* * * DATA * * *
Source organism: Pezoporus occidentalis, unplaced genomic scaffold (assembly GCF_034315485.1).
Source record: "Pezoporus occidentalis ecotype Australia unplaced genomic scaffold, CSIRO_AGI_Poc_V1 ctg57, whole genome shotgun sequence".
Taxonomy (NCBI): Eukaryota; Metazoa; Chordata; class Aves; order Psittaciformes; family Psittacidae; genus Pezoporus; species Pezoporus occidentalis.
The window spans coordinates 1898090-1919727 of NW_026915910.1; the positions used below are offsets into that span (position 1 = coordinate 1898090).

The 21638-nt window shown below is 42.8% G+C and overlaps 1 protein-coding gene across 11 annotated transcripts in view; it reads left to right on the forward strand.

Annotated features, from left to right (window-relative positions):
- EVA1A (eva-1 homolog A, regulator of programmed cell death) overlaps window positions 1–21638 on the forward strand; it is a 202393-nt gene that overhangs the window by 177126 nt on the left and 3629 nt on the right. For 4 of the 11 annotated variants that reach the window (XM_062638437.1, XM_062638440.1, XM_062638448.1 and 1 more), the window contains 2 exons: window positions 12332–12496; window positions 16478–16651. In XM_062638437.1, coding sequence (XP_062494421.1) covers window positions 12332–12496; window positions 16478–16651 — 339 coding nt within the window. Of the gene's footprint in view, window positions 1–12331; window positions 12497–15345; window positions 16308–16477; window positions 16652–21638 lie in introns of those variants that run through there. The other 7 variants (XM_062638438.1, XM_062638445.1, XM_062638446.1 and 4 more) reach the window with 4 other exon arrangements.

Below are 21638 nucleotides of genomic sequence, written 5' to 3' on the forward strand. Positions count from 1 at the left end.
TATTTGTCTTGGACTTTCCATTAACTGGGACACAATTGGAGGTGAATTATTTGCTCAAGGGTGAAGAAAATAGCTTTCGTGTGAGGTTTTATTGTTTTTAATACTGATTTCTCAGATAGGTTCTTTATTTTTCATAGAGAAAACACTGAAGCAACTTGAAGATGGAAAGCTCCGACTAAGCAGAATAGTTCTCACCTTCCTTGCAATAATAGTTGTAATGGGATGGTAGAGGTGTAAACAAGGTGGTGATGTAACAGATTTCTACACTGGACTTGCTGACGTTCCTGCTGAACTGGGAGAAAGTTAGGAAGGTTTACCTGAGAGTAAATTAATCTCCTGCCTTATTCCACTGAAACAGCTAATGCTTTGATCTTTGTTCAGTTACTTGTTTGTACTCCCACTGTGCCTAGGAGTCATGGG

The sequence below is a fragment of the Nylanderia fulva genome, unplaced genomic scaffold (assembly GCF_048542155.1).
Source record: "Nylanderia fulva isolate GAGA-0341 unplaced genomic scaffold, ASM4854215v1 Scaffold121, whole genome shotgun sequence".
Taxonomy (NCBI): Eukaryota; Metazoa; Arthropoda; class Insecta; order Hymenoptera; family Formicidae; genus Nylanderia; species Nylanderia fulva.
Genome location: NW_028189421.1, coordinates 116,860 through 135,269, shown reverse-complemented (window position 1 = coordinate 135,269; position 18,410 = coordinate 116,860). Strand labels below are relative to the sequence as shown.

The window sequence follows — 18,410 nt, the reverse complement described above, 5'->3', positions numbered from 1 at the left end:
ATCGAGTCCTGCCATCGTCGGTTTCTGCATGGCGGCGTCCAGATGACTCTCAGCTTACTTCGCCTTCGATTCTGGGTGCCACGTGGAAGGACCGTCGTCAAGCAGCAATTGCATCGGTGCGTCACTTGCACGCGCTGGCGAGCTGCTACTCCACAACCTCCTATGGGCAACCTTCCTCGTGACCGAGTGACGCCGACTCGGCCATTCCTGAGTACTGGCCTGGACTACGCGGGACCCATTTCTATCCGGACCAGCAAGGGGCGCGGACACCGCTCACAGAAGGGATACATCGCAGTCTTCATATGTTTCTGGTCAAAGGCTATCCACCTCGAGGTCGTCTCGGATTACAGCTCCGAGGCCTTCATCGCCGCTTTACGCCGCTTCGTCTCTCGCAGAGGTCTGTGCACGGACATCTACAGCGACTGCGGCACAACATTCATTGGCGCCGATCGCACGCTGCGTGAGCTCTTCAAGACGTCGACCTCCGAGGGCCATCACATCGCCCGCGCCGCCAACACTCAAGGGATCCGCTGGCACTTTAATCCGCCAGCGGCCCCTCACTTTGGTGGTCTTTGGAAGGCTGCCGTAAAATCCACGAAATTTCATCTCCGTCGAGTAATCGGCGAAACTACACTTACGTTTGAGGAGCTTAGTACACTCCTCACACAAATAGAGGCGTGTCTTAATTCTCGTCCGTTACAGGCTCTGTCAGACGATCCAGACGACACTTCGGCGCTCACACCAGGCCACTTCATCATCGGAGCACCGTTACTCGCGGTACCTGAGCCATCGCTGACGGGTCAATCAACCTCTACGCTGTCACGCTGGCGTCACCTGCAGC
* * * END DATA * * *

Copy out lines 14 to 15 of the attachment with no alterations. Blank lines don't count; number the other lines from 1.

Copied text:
The window sequence follows — 18,410 nt, the reverse complement described above, 5'->3', positions numbered from 1 at the left end:
ATCGAGTCCTGCCATCGTCGGTTTCTGCATGGCGGCGTCCAGATGACTCTCAGCTTACTTCGCCTTCGATTCTGGGTGCCACGTGGAAGGACCGTCGTCAAGCAGCAATTGCATCGGTGCGTCACTTGCACGCGCTGGCGAGCTGCTACTCCACAACCTCCTATGGGCAACCTTCCTCGTGACCGAGTGACGCCGACTCGGCCATTCCTGAGTACTGGCCTGGACTACGCGGGACCCATTTCTATCCGGACCAGCAAGGGGCGCGGACACCGCTCACAGAAGGGATACATCGCAGTCTTCATATGTTTCTGGTCAAAGGCTATCCACCTCGAGGTCGTCTCGGATTACAGCTCCGAGGCCTTCATCGCCGCTTTACGCCGCTTCGTCTCTCGCAGAGGTCTGTGCACGGACATCTACAGCGACTGCGGCACAACATTCATTGGCGCCGATCGCACGCTGCGTGAGCTCTTCAAGACGTCGACCTCCGAGGGCCATCACATCGCCCGCGCCGCCAACACTCAAGGGATCCGCTGGCACTTTAATCCGCCAGCGGCCCCTCACTTTGGTGGTCTTTGGAAGGCTGCCGTAAAATCCACGAAATTTCATCTCCGTCGAGTAATCGGCGAAACTACACTTACGTTTGAGGAGCTTAGTACACTCCTCACACAAATAGAGGCGTGTCTTAATTCTCGTCCGTTACAGGCTCTGTCAGACGATCCAGACGACACTTCGGCGCTCACACCAGGCCACTTCATCATCGGAGCACCGTTACTCGCGGTACCTGAGCCATCGCTGACGGGTCAATCAACCTCTACGCTGTCACGCTGGCGTCACCTGCAGC